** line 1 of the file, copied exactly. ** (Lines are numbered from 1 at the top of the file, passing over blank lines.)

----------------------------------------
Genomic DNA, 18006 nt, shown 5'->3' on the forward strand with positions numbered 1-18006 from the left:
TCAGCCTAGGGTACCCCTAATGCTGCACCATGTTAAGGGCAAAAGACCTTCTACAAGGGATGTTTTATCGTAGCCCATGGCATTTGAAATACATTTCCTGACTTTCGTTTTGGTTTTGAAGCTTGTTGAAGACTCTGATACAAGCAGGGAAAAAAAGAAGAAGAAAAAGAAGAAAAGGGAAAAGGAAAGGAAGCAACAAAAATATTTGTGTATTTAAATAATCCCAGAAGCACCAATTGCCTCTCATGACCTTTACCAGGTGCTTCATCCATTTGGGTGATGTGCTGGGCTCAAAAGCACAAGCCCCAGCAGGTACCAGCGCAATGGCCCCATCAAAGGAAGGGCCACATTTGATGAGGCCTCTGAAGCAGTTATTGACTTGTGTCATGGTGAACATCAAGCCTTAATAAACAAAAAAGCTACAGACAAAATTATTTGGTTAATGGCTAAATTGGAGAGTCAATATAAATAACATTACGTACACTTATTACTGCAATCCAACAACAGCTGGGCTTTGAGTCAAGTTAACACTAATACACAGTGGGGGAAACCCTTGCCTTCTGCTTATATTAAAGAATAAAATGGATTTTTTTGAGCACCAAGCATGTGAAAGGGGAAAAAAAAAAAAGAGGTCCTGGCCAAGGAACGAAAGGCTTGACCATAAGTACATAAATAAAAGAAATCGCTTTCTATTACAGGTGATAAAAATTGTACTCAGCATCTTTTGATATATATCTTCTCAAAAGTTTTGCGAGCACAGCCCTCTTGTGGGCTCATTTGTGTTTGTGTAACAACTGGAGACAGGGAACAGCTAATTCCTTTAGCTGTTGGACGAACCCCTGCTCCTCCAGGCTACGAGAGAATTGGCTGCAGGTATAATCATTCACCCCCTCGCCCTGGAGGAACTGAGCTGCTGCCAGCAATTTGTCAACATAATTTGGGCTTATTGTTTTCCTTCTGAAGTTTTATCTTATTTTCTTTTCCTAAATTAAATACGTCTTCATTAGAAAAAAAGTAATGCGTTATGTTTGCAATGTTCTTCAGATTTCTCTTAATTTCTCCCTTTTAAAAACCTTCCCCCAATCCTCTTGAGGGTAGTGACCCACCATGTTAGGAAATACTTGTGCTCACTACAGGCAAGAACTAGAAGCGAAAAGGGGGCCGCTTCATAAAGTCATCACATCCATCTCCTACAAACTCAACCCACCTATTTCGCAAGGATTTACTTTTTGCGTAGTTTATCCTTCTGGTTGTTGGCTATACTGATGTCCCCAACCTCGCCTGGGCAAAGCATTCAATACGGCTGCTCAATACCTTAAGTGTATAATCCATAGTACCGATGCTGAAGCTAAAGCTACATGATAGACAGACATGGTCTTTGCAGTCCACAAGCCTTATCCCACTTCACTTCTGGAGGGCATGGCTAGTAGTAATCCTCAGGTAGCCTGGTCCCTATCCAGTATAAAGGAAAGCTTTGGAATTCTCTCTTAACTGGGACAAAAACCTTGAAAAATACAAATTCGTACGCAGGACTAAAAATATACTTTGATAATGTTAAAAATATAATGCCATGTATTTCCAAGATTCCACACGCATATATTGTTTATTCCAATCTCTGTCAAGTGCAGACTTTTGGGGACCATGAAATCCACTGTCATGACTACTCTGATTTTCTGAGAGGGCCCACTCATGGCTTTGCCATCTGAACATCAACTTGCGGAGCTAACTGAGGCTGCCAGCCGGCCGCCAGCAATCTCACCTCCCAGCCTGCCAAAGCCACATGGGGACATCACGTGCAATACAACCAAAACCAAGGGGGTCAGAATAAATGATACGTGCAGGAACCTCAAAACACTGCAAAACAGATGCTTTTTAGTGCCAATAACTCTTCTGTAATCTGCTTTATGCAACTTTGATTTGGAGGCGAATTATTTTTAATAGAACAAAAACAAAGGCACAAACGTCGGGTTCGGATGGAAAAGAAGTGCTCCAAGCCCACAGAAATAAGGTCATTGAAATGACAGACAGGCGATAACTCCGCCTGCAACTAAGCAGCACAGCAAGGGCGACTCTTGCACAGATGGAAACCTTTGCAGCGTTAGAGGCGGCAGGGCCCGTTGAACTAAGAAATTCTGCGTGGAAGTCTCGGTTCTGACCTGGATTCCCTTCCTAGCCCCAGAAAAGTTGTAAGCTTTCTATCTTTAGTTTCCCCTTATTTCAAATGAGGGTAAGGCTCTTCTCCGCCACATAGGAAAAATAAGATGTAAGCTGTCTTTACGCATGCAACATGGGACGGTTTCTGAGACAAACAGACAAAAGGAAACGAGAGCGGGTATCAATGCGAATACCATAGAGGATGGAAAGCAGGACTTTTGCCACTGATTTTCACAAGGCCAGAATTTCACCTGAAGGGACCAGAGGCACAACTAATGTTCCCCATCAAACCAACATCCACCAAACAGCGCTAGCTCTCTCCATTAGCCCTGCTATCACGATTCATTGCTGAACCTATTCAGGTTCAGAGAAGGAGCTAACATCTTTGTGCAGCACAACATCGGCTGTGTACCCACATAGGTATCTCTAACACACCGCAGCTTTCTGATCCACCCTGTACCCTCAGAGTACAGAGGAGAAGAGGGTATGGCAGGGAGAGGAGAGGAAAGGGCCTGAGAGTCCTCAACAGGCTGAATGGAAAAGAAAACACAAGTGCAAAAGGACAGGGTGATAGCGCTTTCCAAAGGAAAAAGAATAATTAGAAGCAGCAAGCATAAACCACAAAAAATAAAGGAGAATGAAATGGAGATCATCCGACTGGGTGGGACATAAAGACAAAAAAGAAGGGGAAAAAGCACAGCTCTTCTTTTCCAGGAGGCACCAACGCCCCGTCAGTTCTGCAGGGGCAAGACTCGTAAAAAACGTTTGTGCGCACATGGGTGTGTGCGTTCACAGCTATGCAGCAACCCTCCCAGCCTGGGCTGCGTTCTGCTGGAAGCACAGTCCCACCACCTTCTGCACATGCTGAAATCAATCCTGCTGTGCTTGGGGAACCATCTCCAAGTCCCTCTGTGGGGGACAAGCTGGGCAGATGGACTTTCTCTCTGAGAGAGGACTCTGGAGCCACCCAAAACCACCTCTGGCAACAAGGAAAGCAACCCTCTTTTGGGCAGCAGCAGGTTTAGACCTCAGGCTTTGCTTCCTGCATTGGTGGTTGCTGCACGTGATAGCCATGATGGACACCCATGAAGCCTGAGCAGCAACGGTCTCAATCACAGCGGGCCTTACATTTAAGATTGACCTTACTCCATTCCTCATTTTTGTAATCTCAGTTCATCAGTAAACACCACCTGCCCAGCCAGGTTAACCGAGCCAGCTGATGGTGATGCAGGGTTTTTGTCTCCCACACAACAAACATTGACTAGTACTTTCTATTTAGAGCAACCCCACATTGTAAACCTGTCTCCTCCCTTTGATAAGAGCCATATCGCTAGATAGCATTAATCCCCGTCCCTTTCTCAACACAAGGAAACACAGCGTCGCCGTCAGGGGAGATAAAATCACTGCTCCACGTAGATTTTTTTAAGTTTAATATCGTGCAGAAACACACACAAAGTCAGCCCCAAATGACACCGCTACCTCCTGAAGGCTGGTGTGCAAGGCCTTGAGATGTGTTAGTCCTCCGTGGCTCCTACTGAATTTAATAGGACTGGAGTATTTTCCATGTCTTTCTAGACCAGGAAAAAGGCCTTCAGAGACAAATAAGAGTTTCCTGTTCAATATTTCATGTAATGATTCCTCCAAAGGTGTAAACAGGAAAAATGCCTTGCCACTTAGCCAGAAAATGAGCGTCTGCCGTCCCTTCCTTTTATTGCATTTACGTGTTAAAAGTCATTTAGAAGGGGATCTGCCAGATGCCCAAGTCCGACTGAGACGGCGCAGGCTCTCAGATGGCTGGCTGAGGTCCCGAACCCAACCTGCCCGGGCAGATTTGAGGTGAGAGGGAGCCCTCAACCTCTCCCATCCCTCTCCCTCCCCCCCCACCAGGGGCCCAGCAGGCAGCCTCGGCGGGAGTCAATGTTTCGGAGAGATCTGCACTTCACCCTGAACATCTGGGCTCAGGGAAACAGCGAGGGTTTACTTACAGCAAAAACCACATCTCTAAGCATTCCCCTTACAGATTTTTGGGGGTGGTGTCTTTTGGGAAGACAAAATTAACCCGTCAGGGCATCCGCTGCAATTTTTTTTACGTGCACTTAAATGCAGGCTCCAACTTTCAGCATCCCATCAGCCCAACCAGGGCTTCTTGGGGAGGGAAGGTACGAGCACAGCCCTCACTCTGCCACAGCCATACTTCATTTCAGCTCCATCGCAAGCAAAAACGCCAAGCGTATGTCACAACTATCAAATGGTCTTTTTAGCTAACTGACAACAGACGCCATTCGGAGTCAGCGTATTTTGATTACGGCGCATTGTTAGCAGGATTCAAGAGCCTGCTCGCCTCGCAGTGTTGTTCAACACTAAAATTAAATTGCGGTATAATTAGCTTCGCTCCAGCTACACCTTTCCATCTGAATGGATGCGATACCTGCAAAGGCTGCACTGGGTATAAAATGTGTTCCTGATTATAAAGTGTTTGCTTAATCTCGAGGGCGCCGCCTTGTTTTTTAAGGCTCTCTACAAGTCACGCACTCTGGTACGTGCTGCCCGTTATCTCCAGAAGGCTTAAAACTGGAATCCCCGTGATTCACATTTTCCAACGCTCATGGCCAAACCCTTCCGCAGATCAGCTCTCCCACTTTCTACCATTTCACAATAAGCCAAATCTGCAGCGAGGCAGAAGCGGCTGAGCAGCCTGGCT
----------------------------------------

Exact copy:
Genomic DNA, 18006 nt, shown 5'->3' on the forward strand with positions numbered 1-18006 from the left: